Your Bank is Social, Now What? 11 Ways to Protect Your Online Rep

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Have you Googled yourself lately? What comes up on search engine results pages (SERP’s) can make or break your online reputation.  Harvard University research on Yelp shows that a 1-star difference in reviews on Yelp may result in 5% to 9% in business gained or lost. Review sites aren’t the only place customers can let you know their opinion. A  study by Brandwatch found that customers of financial brands are more likely to use social media and online forums to air grievances . There is also the issue of poor reputation for the financial services industry overall. The 2014 Edelman Trust Barometer found banking and financial services to be the least trusted industries globally. Add to that the challenges of balancing personality and regulatory responsibility, and having an online presence might make you ask – why bother? Use these tips to change public perception and control the conversation about your financial brand.

SEO

When someone types your brand name into a search engine, you want to make sure what comes up is as positive as possible. That means having a surplus of content on your website and blog, good reviews, and robust social media sites. It’s also a good idea to have a Google+ page, Google maps, and Google Places listings. The more content you have, the more likely you are to land on page one of SERP’s.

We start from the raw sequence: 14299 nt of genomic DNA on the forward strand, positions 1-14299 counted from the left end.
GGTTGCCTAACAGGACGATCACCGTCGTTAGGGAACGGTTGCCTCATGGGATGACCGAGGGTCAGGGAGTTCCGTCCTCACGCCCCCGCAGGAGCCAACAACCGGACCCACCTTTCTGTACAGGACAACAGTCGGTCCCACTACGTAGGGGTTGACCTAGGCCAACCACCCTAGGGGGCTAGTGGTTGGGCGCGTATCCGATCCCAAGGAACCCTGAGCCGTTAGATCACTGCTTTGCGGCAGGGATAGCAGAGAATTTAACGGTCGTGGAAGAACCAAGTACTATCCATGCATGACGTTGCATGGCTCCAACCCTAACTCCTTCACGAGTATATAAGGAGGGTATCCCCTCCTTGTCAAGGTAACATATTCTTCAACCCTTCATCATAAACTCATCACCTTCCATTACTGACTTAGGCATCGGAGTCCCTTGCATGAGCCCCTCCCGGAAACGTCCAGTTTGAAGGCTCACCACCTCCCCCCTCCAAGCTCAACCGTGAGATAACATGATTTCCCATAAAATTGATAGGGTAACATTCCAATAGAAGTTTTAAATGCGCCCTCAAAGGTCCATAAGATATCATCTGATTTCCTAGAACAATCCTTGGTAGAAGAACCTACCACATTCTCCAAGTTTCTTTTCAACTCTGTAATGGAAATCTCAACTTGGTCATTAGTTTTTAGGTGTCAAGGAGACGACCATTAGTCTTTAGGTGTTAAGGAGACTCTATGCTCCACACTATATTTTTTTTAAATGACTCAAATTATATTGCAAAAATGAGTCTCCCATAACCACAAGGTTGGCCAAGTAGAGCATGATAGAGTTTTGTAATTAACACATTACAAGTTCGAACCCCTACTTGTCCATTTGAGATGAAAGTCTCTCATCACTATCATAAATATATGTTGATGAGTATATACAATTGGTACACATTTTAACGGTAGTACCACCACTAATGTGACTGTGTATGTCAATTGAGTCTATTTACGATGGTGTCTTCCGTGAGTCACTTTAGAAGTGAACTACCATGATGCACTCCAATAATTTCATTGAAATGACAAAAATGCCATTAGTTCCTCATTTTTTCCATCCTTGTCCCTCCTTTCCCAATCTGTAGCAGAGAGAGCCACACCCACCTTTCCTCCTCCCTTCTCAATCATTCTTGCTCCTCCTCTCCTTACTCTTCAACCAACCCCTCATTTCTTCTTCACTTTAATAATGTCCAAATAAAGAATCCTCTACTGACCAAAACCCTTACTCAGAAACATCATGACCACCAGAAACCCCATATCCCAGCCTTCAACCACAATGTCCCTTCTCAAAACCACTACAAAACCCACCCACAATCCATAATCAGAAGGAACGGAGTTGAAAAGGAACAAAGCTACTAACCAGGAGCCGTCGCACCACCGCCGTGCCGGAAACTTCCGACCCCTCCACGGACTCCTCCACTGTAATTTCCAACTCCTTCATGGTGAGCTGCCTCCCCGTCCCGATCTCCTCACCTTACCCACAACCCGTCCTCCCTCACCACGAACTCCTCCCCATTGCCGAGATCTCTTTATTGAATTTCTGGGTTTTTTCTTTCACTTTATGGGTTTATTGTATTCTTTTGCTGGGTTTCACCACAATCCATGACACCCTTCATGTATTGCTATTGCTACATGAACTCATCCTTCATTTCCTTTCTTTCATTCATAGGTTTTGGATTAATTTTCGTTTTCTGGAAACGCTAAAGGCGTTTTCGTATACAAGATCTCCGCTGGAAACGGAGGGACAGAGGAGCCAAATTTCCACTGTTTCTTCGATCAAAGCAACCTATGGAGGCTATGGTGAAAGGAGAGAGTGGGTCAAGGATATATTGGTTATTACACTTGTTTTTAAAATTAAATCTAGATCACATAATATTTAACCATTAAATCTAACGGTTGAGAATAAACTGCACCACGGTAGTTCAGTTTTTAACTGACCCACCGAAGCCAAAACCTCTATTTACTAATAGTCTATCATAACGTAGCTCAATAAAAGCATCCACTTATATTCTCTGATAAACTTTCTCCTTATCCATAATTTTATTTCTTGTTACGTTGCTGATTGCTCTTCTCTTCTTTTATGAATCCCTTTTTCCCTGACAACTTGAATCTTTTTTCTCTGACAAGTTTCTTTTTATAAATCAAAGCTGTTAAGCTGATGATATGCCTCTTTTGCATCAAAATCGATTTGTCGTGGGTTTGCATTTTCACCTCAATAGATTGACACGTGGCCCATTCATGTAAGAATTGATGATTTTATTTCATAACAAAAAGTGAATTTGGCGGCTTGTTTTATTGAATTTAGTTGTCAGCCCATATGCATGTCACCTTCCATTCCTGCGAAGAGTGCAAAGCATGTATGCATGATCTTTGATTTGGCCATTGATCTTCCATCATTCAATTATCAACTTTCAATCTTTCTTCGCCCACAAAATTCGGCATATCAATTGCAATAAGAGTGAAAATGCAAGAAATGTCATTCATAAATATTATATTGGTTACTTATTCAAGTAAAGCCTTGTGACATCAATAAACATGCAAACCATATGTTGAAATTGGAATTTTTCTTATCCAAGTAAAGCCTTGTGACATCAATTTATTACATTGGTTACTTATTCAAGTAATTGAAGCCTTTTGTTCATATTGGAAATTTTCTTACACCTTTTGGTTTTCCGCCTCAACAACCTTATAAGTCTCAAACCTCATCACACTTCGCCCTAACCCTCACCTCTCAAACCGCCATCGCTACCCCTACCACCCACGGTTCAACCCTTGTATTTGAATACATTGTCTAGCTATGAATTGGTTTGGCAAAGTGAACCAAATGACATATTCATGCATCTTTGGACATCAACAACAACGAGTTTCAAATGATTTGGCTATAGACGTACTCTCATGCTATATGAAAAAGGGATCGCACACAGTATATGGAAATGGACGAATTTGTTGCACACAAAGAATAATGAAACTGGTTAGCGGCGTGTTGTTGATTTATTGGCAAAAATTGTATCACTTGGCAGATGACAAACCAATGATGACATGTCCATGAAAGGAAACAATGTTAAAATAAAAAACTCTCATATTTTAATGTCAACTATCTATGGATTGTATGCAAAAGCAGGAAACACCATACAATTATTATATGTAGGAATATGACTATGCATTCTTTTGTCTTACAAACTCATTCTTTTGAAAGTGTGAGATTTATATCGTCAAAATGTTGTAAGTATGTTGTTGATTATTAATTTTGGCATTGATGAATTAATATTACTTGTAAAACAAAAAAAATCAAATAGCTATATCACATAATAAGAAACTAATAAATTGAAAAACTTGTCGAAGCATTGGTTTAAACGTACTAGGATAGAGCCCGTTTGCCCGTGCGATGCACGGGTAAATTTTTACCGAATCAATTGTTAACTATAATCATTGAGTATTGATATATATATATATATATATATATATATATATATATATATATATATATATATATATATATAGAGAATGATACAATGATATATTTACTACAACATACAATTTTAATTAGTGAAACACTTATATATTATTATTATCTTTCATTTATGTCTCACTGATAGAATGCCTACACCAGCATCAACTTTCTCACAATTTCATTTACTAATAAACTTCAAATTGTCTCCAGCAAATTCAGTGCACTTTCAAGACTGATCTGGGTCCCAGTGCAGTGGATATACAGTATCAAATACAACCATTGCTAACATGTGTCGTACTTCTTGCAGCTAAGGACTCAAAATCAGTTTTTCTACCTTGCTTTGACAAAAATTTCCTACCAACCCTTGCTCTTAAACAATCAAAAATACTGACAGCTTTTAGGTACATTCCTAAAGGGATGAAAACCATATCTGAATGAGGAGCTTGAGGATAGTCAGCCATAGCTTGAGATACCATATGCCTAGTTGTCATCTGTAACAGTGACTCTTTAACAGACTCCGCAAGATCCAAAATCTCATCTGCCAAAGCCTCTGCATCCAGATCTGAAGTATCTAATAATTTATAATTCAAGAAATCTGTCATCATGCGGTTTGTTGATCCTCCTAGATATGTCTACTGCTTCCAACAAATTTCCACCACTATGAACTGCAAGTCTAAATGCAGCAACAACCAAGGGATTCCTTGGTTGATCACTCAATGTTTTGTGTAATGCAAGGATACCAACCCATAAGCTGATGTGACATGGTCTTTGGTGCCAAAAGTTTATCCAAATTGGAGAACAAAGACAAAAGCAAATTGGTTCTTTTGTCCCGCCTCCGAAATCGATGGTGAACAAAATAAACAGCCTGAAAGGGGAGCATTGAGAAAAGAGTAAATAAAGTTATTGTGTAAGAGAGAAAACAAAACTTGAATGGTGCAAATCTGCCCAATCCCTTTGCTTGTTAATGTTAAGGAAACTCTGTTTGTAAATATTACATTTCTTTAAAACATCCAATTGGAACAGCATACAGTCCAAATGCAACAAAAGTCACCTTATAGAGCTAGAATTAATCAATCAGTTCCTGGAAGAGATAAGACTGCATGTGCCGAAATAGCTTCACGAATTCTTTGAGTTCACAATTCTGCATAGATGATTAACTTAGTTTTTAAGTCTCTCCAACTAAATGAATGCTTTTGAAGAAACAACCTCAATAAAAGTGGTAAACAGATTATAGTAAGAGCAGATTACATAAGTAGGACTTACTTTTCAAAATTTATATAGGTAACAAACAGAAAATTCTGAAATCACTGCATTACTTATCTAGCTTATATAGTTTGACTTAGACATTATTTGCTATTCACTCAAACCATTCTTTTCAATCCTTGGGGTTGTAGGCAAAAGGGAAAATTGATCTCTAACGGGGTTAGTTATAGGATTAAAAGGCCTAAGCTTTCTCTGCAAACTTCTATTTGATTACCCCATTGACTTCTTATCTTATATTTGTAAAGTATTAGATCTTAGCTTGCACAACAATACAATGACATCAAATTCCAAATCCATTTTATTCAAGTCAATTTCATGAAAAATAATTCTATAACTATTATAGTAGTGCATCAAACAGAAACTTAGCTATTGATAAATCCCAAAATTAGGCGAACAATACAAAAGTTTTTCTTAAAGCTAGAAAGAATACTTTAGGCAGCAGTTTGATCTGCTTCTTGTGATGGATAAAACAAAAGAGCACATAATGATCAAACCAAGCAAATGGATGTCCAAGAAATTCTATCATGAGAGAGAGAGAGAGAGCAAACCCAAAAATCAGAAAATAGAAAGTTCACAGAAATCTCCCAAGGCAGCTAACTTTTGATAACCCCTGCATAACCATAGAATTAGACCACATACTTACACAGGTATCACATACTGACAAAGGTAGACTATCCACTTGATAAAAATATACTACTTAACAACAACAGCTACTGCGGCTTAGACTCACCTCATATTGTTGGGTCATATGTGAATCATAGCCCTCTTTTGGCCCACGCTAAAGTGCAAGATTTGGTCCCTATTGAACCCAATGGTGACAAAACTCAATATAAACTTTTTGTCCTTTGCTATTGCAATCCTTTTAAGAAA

Social Media Listening

According to a study by JD Power and Associates, 32% of consumers do not realize brands are listening to what they say on social media. In fact, they consider it an invasion of privacy. On the other hand, consumers also expect a swift response to the concerns they post on social. The result is a balancing act on behalf of brands, not only to monitor from a respectable distance, but also to engage when appropriate. For example, from your Gremln dashboard, you can monitor your brands name – all spellings – across Facebook and Twitter. We all know it’s important to do a keyword search of our brand names. But make sure you throw in MISSPELLINGS of your brand name. If you have a Google Adwords account, check the keywords people use to get to your website, and you will probably find several versions of your brand name. Watch for questions, comments, or direct messages that require customer service and respond in real time.

Monitor Competitors

What are your competitors doing on social media? Is there something you can do to improve your strategy and stand out from others in your industry? Watching what the competition is isn’t spying as much as keeping your finger on the pulse of your industry.

PR

Nothing says reputation management like a good old-fashioned press release. Whether you are opening a new branch, or sponsoring a community event, press releases are an easy win for managing your company message. Include links back to your website and social media accounts to boost SEO.

Claim Your Name

Your company name on social media is something you want to claim immediately to prevent other companies from piggybacking off your trademark. There are several services that allow you to search all social networks for name availability, and in some cases will set up profiles for you. Some of the services are free; the more robust services require subscription or set up fees.

Respond in Public, Resolve offline